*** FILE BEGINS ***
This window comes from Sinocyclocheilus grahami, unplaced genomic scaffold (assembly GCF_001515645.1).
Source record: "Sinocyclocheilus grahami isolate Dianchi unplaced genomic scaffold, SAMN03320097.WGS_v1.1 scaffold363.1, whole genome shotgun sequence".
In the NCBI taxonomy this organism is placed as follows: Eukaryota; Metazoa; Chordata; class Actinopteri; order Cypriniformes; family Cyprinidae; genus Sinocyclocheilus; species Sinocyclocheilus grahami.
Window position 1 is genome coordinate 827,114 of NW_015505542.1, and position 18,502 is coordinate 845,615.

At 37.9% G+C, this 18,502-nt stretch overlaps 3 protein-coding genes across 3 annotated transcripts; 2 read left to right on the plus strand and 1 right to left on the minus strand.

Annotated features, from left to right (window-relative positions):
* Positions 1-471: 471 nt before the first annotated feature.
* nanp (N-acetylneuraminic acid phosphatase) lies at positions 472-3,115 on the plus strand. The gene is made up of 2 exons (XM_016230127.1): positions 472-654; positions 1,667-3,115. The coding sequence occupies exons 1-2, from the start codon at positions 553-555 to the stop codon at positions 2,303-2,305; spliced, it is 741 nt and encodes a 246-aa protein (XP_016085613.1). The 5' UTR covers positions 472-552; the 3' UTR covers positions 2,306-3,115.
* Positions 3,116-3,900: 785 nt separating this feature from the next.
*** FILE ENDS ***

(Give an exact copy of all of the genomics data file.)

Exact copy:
This window comes from Sinocyclocheilus grahami, unplaced genomic scaffold (assembly GCF_001515645.1).
Source record: "Sinocyclocheilus grahami isolate Dianchi unplaced genomic scaffold, SAMN03320097.WGS_v1.1 scaffold363.1, whole genome shotgun sequence".
In the NCBI taxonomy this organism is placed as follows: Eukaryota; Metazoa; Chordata; class Actinopteri; order Cypriniformes; family Cyprinidae; genus Sinocyclocheilus; species Sinocyclocheilus grahami.
Window position 1 is genome coordinate 827,114 of NW_015505542.1, and position 18,502 is coordinate 845,615.

At 37.9% G+C, this 18,502-nt stretch overlaps 3 protein-coding genes across 3 annotated transcripts; 2 read left to right on the plus strand and 1 right to left on the minus strand.

Annotated features, from left to right (window-relative positions):
* Positions 1-471: 471 nt before the first annotated feature.
* nanp (N-acetylneuraminic acid phosphatase) lies at positions 472-3,115 on the plus strand. The gene is made up of 2 exons (XM_016230127.1): positions 472-654; positions 1,667-3,115. The coding sequence occupies exons 1-2, from the start codon at positions 553-555 to the stop codon at positions 2,303-2,305; spliced, it is 741 nt and encodes a 246-aa protein (XP_016085613.1). The 5' UTR covers positions 472-552; the 3' UTR covers positions 2,306-3,115.
* Positions 3,116-3,900: 785 nt separating this feature from the next.